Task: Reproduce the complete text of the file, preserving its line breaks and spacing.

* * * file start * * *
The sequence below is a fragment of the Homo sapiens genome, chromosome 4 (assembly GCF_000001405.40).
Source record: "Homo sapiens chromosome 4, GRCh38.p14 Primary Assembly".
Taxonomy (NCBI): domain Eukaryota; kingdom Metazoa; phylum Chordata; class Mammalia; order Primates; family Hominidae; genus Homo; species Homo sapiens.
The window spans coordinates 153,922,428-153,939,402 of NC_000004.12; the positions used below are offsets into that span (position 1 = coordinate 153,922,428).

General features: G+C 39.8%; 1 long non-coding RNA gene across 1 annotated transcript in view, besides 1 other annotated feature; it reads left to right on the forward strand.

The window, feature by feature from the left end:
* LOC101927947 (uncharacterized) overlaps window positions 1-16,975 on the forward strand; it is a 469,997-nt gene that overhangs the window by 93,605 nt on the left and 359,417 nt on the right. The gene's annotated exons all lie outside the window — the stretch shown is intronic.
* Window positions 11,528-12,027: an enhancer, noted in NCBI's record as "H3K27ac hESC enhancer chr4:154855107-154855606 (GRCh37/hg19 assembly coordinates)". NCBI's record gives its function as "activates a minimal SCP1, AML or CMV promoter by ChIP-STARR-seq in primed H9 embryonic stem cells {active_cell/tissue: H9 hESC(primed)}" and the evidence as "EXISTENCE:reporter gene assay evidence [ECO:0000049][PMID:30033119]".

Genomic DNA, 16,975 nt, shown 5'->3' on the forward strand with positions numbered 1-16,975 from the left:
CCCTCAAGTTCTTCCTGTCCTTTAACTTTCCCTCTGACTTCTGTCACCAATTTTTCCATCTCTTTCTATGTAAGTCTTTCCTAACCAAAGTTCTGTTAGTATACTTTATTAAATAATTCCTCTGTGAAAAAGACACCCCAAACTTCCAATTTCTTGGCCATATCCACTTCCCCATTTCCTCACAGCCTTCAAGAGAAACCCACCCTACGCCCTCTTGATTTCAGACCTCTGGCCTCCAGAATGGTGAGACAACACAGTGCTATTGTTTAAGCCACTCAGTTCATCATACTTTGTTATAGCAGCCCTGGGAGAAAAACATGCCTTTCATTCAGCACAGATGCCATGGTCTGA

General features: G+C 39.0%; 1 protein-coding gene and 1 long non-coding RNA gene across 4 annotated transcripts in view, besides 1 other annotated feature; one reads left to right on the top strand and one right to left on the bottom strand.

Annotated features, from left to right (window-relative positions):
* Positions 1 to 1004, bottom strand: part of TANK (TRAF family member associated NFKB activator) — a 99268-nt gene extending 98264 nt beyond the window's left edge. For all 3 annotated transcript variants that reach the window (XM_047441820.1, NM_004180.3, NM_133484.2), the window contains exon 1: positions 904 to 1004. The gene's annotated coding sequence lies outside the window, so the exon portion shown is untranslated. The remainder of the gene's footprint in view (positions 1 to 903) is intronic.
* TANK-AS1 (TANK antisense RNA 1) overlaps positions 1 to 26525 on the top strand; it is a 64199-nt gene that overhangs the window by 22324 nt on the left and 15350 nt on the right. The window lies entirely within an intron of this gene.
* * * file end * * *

The sequence below is a fragment of the Homo sapiens genome, chromosome 4 (assembly GCF_000001405.40).
Source record: "Homo sapiens chromosome 4, GRCh38.p14 Primary Assembly".
Taxonomy (NCBI): domain Eukaryota; kingdom Metazoa; phylum Chordata; class Mammalia; order Primates; family Hominidae; genus Homo; species Homo sapiens.
The window spans coordinates 153,922,428-153,939,402 of NC_000004.12; the positions used below are offsets into that span (position 1 = coordinate 153,922,428).

General features: G+C 39.8%; 1 long non-coding RNA gene across 1 annotated transcript in view, besides 1 other annotated feature; it reads left to right on the forward strand.

The window, feature by feature from the left end:
* LOC101927947 (uncharacterized) overlaps window positions 1-16,975 on the forward strand; it is a 469,997-nt gene that overhangs the window by 93,605 nt on the left and 359,417 nt on the right. The gene's annotated exons all lie outside the window — the stretch shown is intronic.
* Window positions 11,528-12,027: an enhancer, noted in NCBI's record as "H3K27ac hESC enhancer chr4:154855107-154855606 (GRCh37/hg19 assembly coordinates)". NCBI's record gives its function as "activates a minimal SCP1, AML or CMV promoter by ChIP-STARR-seq in primed H9 embryonic stem cells {active_cell/tissue: H9 hESC(primed)}" and the evidence as "EXISTENCE:reporter gene assay evidence [ECO:0000049][PMID:30033119]".

Genomic DNA, 16,975 nt, shown 5'->3' on the forward strand with positions numbered 1-16,975 from the left:
CCCTCAAGTTCTTCCTGTCCTTTAACTTTCCCTCTGACTTCTGTCACCAATTTTTCCATCTCTTTCTATGTAAGTCTTTCCTAACCAAAGTTCTGTTAGTATACTTTATTAAATAATTCCTCTGTGAAAAAGACACCCCAAACTTCCAATTTCTTGGCCATATCCACTTCCCCATTTCCTCACAGCCTTCAAGAGAAACCCACCCTACGCCCTCTTGATTTCAGACCTCTGGCCTCCAGAATGGTGAGACAACACAGTGCTATTGTTTAAGCCACTCAGTTCATCATACTTTGTTATAGCAGCCCTGGGAGAAAAACATGCCTTTCATTCAGCACAGATGCCATGGTCTGA

General features: G+C 39.0%; 1 protein-coding gene and 1 long non-coding RNA gene across 4 annotated transcripts in view, besides 1 other annotated feature; one reads left to right on the top strand and one right to left on the bottom strand.

Annotated features, from left to right (window-relative positions):
* Positions 1 to 1004, bottom strand: part of TANK (TRAF family member associated NFKB activator) — a 99268-nt gene extending 98264 nt beyond the window's left edge. For all 3 annotated transcript variants that reach the window (XM_047441820.1, NM_004180.3, NM_133484.2), the window contains exon 1: positions 904 to 1004. The gene's annotated coding sequence lies outside the window, so the exon portion shown is untranslated. The remainder of the gene's footprint in view (positions 1 to 903) is intronic.
* TANK-AS1 (TANK antisense RNA 1) overlaps positions 1 to 26525 on the top strand; it is a 64199-nt gene that overhangs the window by 22324 nt on the left and 15350 nt on the right. The window lies entirely within an intron of this gene.